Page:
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Smelling a rat: How rodents sniff out fake beggars

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Like people, rats cooperate with one another and give food to those in need, but how can they be sure that other rats are being truthful about how hungry they are?

The answer may lie in smell-based cues that signal a rat’s appetite more reliably than its begging gestures and squeaks, a study said Tuesday.

The paper’s lead author Karin Schneeberger of the University of Potsdam in Germany told AFP she was interested in learning more about how social animals identify “cheaters” and freeloaders.

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She and her colleagues studied Norway rats (Rattus norvegicus), publishing their findings in the journal PLOS Biology.

Previous work has shown the rats share their food reciprocally, with the donation of what they deem high value food items, like bananas, more likely to elicit a gift in return than low value items, like carrots.

But the scientists believed the calls and gestures used by rats to solicit food might not always reflect their actual needs, allowing dishonest rodents to trick givers out of their hard earned gains.

To test out the idea, they took rats that were either hungry from fasting overnight, or well-fed, and placed them in a separate room from the “focal” rat whose generosity they wanted to test.

Air from the rooms of the hungry or well-fed rats was pumped into the chamber of the focal rat.

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They found that the focal rats were much quicker to provide help — by pulling a food tray within reaching distance of another rat — when the air was pumped from a hungry rat’s room.

It took 16 focal rats an average of 29 seconds to provide help for hungry rats, compared to an average of 85 seconds to give help to the well-fed.

The authors then analyzed the air around the rats and found seven different organic compounds that differed significantly in their abundance between hungry and satiated rats.

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– Good rat citizens –

These might result from recently ingested food sources, the metabolic processes involved in digestion, or possibly even a pheromone that indicates hunger.

Taken together, these signals form a “smell of hunger” for rats that serves as a reliable cue of need, said Schneeberger.

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Apart from identifying freeloaders, the rats may be acting to reduce the suffering of others, she added.

“It could be that they do that out of an emotional state — I don’t really want to call it empathy because that’s something that is very anthropomorphic,” said Schneeberger.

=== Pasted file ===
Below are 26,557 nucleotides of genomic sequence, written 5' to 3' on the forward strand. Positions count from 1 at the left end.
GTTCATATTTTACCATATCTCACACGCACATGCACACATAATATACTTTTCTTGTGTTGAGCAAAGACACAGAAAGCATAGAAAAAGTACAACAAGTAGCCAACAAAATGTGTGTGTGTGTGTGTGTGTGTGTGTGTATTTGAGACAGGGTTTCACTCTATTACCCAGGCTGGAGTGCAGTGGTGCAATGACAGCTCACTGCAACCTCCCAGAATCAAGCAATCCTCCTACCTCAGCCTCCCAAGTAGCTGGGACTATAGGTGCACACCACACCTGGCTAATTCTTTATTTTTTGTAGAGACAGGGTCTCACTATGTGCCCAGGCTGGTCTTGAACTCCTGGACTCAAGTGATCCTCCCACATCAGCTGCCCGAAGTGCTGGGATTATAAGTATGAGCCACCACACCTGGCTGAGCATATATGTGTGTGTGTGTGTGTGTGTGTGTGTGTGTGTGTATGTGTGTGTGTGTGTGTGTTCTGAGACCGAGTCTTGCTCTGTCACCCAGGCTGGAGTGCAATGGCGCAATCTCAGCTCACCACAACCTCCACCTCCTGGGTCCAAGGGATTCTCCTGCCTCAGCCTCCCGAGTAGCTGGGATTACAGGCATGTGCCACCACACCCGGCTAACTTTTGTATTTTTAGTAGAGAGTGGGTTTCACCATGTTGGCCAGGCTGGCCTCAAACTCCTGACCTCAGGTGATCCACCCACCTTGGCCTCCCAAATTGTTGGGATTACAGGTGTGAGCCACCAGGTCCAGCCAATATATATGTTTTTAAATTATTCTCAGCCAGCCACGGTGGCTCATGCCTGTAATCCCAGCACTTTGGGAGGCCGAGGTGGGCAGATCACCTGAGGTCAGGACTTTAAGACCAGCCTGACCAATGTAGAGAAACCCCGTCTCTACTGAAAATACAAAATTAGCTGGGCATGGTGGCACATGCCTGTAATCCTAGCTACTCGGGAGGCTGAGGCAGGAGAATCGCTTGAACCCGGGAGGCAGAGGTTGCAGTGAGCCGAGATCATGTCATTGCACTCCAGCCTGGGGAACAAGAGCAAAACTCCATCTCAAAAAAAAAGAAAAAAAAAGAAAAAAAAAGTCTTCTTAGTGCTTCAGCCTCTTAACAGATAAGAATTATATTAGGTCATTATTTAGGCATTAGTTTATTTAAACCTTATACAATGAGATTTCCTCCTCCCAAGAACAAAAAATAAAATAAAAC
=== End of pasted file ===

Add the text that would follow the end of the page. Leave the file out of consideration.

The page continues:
“But having somebody in distress next to yourself can cause stress in yourself too.”

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Rats could also be investing in a better rodent society that ultimately serves their own interests, just like humans do, she added.

“Maybe when we are old and we need help crossing the street, then we are also very happy to live in a society where it generally is the rule that you help elderly people to cross the street.

“So we try to keep the society as social as possible.”


Report typos and corrections to: [email protected].
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WATCH: John Oliver exposes Trump’s lies about vote-by-mail — and the Fox News ‘cult’ claiming the election is already ‘rigged’

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"Last Week Tonight" host John Oliver's main story Sunday refuted President Donald Trump's latest crusade against vote-by-mail. Trump announced on Twitter that the more people who vote in an election, the more Republicans tend to lose. So, he wants fewer people to have access to the ballot in November, even if people are too scared to go out during the coronavirus crisis.

Oliver called out Missouri Gov. Mike Parson (R-MO), who outright told people not to vote if they were too afraid to vote in the local elections next week.

"Well, hold on there," Oliver interjected. "Voting is a right. It has to be easy to understand and accessible to anyone."

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John Oliver rips Fox News’ Tucker Carlson for urging ‘order’ from people of color — but never demanding it of police

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John Oliver opened his Sunday show, shredding Fox News host Tucker Carlson for uring "order" among protesters, but refusing to urge "order" to police and "wannabe police" who can't stop killing people.

It's a lot, Oliver explained. "How these protests are a response to a legacy of police misconduct, both in Minneapolis and the nation at large and how that misconduct is, itself, built on a legacy of white supremacy that prioritizes the comfort of white Americans over the safety of people of color."

While some of it is complicated, Oliver conceded, most of it is "all too clear."

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Cars set on fire blocks from White House as DC protests turn violent

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The Washington, D.C. protests turned violent as the city approached the 11 p.m. curfew the mayor instituted Sunday afternoon.

The policy of D.C. police is that when they are attacked, they advance forward. So, when fireworks were fired, the line of officers began pushing the protesters back further from the White House. Behind the line of police officers also stand a line of National Guard troops that President Donald Trump has demanded stand watch in the city.

Lights that normally shine on the White House have also been turned off, reporters revealed.

https://twitter.com/markknoller/status/1267291138655956992

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